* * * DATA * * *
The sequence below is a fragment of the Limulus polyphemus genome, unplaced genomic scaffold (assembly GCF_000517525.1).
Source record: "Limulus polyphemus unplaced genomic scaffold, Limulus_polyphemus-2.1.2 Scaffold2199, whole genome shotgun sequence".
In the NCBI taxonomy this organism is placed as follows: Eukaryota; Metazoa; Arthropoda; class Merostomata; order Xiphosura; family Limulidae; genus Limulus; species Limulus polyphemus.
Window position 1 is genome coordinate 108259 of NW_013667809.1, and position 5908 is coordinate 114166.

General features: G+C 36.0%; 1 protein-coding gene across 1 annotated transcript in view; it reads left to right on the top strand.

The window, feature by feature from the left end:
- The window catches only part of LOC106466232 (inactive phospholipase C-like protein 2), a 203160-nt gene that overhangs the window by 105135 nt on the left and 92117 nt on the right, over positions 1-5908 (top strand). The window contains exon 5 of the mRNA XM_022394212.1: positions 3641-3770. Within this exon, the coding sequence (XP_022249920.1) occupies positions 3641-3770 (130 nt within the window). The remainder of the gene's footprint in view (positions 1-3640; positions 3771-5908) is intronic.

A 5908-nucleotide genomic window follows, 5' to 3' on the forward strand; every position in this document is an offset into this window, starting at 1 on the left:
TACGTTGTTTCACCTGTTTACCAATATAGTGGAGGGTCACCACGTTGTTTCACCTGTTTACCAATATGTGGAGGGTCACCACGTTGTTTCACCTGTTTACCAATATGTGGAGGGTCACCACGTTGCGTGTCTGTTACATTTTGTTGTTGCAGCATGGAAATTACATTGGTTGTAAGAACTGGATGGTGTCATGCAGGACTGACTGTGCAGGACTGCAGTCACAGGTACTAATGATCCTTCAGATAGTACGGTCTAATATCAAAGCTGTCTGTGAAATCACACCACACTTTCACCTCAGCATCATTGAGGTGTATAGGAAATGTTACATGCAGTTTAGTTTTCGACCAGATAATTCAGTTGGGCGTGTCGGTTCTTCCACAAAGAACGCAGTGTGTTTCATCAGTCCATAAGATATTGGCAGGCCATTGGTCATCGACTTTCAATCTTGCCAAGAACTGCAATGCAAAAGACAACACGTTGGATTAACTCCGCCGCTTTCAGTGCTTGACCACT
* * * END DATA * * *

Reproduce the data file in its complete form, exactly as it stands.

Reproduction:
The sequence below is a fragment of the Limulus polyphemus genome, unplaced genomic scaffold (assembly GCF_000517525.1).
Source record: "Limulus polyphemus unplaced genomic scaffold, Limulus_polyphemus-2.1.2 Scaffold2199, whole genome shotgun sequence".
In the NCBI taxonomy this organism is placed as follows: Eukaryota; Metazoa; Arthropoda; class Merostomata; order Xiphosura; family Limulidae; genus Limulus; species Limulus polyphemus.
Window position 1 is genome coordinate 108259 of NW_013667809.1, and position 5908 is coordinate 114166.

General features: G+C 36.0%; 1 protein-coding gene across 1 annotated transcript in view; it reads left to right on the top strand.

The window, feature by feature from the left end:
- The window catches only part of LOC106466232 (inactive phospholipase C-like protein 2), a 203160-nt gene that overhangs the window by 105135 nt on the left and 92117 nt on the right, over positions 1-5908 (top strand). The window contains exon 5 of the mRNA XM_022394212.1: positions 3641-3770. Within this exon, the coding sequence (XP_022249920.1) occupies positions 3641-3770 (130 nt within the window). The remainder of the gene's footprint in view (positions 1-3640; positions 3771-5908) is intronic.

A 5908-nucleotide genomic window follows, 5' to 3' on the forward strand; every position in this document is an offset into this window, starting at 1 on the left:
TACGTTGTTTCACCTGTTTACCAATATAGTGGAGGGTCACCACGTTGTTTCACCTGTTTACCAATATGTGGAGGGTCACCACGTTGTTTCACCTGTTTACCAATATGTGGAGGGTCACCACGTTGCGTGTCTGTTACATTTTGTTGTTGCAGCATGGAAATTACATTGGTTGTAAGAACTGGATGGTGTCATGCAGGACTGACTGTGCAGGACTGCAGTCACAGGTACTAATGATCCTTCAGATAGTACGGTCTAATATCAAAGCTGTCTGTGAAATCACACCACACTTTCACCTCAGCATCATTGAGGTGTATAGGAAATGTTACATGCAGTTTAGTTTTCGACCAGATAATTCAGTTGGGCGTGTCGGTTCTTCCACAAAGAACGCAGTGTGTTTCATCAGTCCATAAGATATTGGCAGGCCATTGGTCATCGACTTTCAATCTTGCCAAGAACTGCAATGCAAAAGACAACACGTTGGATTAACTCCGCCGCTTTCAGTGCTTGACCACT